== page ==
Rabies is a disease that affects the nervous tissues, meaning that it's not found in blood, feces or urine. As you can probably imagine, this makes it quite difficult to test animals for the virus. To complicate matters further, potential testing outlets, such as saliva, don't yield results as quickly or as accurately as brain matter. Therefore, an animal's head must be removed, post-mortem, in order to gauge its infection status accurately. For more than 40 years, this has been the only accepted rabies testing method for animals in the United States [source: CDC].
Believe it or not, if you suspect a small wild animal of having the disease, you'll often be encouraged to try and capture it yourself, especially if it's a bat. But don't worry, no one is going to expect you to wrestle with a frothing coyote or raccoon. If the offender can't be safely apprehended, Animal Control will usually attempt to capture it later. Then, it's off with the animal's head. After the creature has been decapitated, its head is placed on ice for preservation and sent to a laboratory where it can be tested.
Unvaccinated pets that have a run-in with a potentially rabid animal are either euthanized or placed under strict, isolated observance for 10 days. If the animal makes it through this probationary period without incident, it's given a clean bill of health and allowed to return to life as normal.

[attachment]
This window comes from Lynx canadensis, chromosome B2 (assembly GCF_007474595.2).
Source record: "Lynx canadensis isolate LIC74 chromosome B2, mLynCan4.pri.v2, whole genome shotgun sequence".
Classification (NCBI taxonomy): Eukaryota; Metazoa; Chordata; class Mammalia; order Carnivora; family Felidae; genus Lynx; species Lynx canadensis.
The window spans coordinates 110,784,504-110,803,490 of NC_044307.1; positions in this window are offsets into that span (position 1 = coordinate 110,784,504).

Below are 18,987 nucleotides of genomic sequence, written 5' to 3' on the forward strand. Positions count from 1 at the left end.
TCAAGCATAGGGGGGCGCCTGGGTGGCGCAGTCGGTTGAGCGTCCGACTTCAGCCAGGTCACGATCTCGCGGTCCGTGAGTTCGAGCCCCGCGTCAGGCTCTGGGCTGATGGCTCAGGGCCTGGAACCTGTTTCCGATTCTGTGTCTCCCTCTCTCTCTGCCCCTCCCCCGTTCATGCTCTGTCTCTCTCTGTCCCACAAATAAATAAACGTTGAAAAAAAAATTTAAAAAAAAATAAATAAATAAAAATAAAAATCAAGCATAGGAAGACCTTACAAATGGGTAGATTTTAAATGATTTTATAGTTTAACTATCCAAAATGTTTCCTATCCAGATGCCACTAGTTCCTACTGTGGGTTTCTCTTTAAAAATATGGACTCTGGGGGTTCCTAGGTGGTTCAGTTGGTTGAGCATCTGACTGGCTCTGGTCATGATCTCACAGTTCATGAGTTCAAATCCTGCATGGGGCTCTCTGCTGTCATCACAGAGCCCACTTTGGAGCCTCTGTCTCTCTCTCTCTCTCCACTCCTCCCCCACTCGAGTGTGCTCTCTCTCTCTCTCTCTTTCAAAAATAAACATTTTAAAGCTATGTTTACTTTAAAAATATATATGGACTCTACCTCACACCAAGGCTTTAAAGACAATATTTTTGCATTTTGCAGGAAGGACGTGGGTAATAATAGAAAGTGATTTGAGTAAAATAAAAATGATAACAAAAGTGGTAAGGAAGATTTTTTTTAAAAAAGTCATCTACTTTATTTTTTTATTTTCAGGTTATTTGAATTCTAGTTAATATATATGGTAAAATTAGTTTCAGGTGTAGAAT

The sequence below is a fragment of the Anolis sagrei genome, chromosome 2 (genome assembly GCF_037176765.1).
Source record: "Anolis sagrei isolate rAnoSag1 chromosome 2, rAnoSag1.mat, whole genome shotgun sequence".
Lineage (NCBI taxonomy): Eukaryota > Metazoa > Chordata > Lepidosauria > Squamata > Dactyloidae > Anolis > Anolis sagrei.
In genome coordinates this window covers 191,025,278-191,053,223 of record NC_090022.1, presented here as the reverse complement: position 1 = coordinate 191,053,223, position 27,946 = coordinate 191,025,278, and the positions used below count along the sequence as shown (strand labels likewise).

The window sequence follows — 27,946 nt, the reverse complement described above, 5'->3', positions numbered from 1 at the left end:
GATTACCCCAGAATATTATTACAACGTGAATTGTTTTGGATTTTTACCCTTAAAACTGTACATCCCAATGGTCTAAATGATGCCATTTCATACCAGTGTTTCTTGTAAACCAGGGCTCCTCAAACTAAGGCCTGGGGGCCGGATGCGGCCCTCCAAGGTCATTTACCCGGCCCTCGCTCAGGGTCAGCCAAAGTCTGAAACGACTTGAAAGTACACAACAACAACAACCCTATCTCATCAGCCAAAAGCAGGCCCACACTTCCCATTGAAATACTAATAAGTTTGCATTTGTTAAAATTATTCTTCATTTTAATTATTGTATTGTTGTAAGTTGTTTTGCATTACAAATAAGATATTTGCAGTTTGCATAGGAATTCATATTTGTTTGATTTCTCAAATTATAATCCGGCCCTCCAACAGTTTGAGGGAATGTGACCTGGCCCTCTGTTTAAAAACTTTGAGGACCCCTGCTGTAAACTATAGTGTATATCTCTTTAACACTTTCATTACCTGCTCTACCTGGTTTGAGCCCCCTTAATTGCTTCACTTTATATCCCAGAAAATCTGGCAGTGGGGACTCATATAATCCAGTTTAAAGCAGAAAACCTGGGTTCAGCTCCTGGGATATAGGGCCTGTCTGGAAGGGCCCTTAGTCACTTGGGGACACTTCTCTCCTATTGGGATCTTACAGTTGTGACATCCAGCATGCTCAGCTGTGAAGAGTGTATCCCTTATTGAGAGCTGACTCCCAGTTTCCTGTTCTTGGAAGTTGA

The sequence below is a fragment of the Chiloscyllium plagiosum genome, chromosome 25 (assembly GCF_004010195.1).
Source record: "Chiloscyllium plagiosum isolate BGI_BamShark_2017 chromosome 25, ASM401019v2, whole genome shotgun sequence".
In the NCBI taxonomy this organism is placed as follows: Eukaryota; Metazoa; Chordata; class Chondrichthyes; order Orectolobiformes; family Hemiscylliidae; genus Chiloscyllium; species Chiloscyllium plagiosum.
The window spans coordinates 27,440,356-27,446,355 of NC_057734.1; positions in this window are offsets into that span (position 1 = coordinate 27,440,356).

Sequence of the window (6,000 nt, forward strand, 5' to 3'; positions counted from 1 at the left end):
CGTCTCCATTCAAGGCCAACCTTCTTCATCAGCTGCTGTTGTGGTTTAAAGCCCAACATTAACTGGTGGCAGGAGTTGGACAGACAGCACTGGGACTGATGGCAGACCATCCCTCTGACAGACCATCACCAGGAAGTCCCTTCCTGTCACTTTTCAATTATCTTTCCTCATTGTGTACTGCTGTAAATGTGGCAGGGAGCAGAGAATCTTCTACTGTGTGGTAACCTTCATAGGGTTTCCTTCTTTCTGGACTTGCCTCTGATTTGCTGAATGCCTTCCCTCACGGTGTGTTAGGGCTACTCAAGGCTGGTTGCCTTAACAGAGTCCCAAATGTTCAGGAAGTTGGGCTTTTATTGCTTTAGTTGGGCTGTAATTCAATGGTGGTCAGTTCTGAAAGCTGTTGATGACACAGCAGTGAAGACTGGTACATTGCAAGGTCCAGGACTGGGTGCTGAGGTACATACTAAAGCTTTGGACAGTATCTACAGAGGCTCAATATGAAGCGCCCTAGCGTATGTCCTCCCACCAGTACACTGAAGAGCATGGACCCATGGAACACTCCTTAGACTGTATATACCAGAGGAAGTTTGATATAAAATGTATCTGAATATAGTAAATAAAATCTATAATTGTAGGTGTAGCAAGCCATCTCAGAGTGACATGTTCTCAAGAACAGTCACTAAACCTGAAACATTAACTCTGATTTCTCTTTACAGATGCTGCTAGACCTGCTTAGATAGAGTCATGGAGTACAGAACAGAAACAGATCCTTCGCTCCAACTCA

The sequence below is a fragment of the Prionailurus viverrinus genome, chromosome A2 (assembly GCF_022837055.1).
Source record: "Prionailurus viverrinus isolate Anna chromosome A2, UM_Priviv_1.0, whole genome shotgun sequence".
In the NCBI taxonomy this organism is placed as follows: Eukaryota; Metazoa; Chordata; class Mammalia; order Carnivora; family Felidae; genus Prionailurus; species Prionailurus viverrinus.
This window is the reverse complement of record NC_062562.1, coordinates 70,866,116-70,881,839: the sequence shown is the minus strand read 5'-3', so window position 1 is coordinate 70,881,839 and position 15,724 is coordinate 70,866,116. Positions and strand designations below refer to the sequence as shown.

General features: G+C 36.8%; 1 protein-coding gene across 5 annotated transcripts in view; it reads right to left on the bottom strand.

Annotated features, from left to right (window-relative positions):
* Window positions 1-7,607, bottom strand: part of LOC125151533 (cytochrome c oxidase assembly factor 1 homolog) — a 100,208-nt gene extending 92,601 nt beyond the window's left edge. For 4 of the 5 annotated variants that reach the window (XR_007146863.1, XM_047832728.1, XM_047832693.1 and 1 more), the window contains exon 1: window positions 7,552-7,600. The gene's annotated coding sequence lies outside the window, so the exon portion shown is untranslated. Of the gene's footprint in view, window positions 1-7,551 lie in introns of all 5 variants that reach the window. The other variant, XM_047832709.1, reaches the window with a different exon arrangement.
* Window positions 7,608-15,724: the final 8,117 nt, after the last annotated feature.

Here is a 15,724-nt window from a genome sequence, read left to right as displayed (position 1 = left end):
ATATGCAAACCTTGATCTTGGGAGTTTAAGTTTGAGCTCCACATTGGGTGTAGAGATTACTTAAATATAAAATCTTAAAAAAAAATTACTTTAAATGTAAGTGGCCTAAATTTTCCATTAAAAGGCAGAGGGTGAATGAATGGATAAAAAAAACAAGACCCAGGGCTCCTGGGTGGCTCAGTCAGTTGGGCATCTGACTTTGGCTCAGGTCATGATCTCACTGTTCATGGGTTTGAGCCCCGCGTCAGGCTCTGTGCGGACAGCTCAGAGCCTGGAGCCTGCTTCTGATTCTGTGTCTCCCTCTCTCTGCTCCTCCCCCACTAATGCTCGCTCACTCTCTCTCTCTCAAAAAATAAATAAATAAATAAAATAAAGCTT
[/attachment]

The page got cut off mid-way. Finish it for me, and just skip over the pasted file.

To help ease the wild rabies threat in the United States, some state governments have begun distributing rabies vaccine bait in highly affected areas. The bait is essentially a high-dose oral version of the vaccine. It's primarily aimed at attracting raccoons (and is safe for contact with most mammals, including dogs and people).
Even though the vast majority of rabies cases are contained in the animal kingdom, the disease still kills tens of thousands of people worldwide every year. Check out the next page to learn which animal poses the greatest danger to humans: bats or dogs.